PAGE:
“You saved my life,” I continue, once we’re alone again. “Do you remember?” I don’t wait for him to respond. “I almost fell down a cliff.”
Cade listens, but I’m not sure he understands.
When Kyle brings out our food, Cade surveys the table with big eyes.
“Go ahead,” I say. “Dig in.”
He cautiously reaches for a pot sticker, and I push the plate toward him. “Have as much as you want. All of it if you’d like.”
He shoves the pot sticker into his mouth, and then another. With no regard to napkins or silverware, he reaches for a prawn and then a slice of sautéed eggplant. He crams a handful of green beans into his mouth next, then moves on to the pad Thai after I’ve spooned some of it onto my plate. I hand him a fork, and he takes it.
He’s ravenous and focused, as if, without a moment’s notice, the waiter will return and whisk all of this luscious food away and shoo him out the door in the process.
“I’m glad you’re enjoying the food,” I say as he polishes off the prawns.
“When you left,” I say, “I didn’t know why. I didn’t know whether you needed a break from me, or if you needed to take time away from life, from the company. I waited, Cade. I waited so long.” I wipe away a tear, and when I notice a bit of food in his beard, I inch my chair closer to him and dab my napkin to his face and beard. He doesn’t flinch. I don’t even know if he’s listening.
I sigh. “But you never called. You never wrote me, not even once. You just…disappeared.” I nod to myself. “And, just when I’m about to get married, I find you again. On the streets. And you don’t know me. You don’t even know me.” A lump is forming in my throat, and I swallow hard. “But I know you. I could never forget you.” I extend my hand across the table to him. “And I want to help you, if you’ll let me.”
He is unfazed, and his eyes remain cemented to his lap. Tearfully I pull my hand back.
The waiter returns to the table. “I’m glad to see that you two have enjoyed things.”
“Yes, thank you,” I say, offering my credit card. He returns a moment later, and I sign the receipt.
Following my lead, Cade rises to his feet and lifts his bag from the floor. As we weave through the restaurant on our way out, a few diners at nearby tables gawk and whisper, but Cade registers no response. I realize that at this moment, there could be a half dozen of Ryan’s or my colleagues and friends looking on. But I don’t care. All that matters to me is this moment. And all I can think is: What next? When we get out to the street, then what? Do I let him slip away? What if I never find him again?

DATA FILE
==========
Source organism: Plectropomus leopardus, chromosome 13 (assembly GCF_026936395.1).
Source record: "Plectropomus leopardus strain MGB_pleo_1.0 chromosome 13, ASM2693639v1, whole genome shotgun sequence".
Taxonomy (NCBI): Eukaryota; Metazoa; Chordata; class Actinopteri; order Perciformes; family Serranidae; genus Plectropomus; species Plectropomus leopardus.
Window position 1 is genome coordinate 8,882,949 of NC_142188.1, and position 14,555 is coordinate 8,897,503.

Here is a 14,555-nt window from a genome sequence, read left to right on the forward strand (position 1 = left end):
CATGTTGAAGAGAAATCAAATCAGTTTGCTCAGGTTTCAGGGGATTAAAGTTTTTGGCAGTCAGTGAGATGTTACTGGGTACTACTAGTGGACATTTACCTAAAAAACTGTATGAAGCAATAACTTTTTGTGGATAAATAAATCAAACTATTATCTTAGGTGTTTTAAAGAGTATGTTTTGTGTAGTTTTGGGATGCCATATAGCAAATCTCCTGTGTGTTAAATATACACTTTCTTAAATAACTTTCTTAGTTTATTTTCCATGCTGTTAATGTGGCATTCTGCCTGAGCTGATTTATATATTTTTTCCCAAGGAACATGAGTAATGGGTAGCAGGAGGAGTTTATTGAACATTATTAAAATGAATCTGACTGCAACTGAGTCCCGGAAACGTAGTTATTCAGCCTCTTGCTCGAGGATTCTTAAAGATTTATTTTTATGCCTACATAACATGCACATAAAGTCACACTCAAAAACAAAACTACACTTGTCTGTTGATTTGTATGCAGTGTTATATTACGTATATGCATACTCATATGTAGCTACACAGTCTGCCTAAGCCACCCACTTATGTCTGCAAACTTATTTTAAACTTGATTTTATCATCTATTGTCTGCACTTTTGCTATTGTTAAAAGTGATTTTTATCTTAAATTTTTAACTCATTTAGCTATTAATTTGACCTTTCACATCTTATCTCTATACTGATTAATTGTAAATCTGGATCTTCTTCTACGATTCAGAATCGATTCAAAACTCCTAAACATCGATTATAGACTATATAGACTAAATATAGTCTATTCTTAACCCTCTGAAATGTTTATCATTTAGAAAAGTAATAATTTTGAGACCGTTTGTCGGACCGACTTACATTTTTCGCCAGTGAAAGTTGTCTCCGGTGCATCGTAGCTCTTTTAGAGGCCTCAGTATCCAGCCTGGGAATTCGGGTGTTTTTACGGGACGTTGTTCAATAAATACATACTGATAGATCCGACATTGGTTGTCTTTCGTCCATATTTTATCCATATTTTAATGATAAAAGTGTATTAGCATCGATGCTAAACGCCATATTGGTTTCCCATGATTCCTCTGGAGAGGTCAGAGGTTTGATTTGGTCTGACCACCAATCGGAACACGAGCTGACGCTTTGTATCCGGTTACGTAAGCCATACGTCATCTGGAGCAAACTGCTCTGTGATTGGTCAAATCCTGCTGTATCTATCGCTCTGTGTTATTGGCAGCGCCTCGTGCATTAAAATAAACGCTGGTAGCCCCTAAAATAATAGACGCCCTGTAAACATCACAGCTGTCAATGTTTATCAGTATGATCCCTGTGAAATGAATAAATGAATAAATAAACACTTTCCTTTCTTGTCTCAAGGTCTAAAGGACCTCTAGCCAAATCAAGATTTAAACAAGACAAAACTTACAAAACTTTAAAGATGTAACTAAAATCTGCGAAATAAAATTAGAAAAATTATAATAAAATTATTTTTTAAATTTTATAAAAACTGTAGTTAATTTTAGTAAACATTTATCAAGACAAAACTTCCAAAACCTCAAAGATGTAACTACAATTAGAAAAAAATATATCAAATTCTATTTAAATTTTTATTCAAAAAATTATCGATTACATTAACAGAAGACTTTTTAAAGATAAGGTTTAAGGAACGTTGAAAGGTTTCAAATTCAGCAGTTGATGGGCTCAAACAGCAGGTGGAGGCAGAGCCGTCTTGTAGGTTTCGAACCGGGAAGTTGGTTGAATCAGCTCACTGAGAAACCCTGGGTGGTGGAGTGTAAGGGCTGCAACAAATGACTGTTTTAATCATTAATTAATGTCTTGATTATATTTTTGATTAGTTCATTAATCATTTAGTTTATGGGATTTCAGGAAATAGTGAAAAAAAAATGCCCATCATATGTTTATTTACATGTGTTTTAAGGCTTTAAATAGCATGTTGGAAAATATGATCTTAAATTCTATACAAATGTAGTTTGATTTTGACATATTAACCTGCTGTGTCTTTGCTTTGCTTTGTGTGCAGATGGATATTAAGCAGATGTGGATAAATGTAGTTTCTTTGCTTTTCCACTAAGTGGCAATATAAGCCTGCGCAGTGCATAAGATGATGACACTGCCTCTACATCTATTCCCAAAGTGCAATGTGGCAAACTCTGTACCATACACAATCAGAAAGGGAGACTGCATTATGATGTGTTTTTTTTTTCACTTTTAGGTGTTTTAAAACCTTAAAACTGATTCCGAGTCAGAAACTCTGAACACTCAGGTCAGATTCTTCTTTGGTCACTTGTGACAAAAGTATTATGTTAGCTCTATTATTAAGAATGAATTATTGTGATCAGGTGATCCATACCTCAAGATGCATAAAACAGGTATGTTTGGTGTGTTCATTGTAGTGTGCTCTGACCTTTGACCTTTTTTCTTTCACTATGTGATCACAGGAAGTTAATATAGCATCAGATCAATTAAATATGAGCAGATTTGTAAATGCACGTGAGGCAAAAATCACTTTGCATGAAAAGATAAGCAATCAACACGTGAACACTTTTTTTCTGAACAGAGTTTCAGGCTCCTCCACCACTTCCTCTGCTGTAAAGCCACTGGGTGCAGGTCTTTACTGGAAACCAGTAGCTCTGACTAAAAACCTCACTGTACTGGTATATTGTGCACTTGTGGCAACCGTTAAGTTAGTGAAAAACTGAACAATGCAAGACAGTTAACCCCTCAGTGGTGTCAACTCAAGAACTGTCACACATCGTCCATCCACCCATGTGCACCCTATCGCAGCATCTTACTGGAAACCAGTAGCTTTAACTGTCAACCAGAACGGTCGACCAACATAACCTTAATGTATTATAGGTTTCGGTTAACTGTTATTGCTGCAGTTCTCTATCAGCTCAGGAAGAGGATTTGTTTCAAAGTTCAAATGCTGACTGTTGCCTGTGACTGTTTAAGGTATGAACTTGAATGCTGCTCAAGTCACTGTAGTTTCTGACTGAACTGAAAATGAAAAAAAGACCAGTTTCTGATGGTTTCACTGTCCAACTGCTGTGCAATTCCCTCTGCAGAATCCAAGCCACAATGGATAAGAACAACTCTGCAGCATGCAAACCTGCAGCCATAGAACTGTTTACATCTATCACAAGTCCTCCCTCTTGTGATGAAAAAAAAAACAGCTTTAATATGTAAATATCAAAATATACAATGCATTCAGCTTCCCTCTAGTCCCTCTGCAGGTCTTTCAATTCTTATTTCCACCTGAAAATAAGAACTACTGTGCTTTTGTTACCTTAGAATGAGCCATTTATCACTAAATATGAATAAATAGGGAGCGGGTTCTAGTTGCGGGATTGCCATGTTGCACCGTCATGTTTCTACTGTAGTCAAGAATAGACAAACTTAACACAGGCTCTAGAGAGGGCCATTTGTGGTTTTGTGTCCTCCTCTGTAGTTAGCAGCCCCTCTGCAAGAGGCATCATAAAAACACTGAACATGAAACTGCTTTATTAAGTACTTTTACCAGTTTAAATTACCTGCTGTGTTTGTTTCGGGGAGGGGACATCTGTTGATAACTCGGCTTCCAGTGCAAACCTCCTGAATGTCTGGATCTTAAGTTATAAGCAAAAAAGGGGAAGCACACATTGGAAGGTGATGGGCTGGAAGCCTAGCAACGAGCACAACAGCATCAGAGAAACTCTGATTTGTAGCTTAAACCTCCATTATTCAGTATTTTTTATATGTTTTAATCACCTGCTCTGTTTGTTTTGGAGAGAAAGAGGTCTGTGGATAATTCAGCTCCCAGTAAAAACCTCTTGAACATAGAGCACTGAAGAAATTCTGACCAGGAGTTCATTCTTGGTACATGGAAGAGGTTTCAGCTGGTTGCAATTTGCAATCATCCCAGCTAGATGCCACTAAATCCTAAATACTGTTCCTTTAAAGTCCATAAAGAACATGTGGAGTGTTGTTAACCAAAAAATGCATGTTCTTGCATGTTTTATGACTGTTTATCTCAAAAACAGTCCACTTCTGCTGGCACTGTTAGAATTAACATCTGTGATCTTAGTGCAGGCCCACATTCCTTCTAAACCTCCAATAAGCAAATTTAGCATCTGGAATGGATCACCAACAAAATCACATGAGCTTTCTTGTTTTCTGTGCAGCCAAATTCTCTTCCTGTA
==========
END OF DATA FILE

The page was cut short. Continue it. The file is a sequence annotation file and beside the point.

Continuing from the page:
It’s a warm day for November, and the spicy food has made my cheeks red, so I peel off my sweater and tuck it into my bag. The brisk air feels refreshing on my bare shoulders.
I look Cade straight in the eye a final time. “Well,” I say, my voice faltering again. “Thank you for letting me take you to lunch. I…I mean, if you…if you ever…” My voice trails off. He doesn’t know me. He doesn’t want my help. I take a deep breath. “I wish you the best,” I say. “I always will.”
As I turn to leave, I feel a light hand on my shoulder, gently pulling me back.
Cade looks at me quizzically, then drops his bag to the sidewalk. As I face him, he touches my shoulder again, at the place where my tattoo resides. He delicately touches it, tracing the lines and swirls with his finger, then rubbing it lightly as if it might come off.
A moment later, he steps back and unfastens the last remaining button on his jacket and lets the right sleeve slide off, revealing a dirt-stained, torn T-shirt and a bony shoulder beneath. And then I see it, his tattoo, just like mine. Still just as vivid and beautiful as on the night we wandered into that tattoo shop in Belltown and, on a whim, like the wide-eyed hopeless romantics that we were, got matching tattoos. Just like that.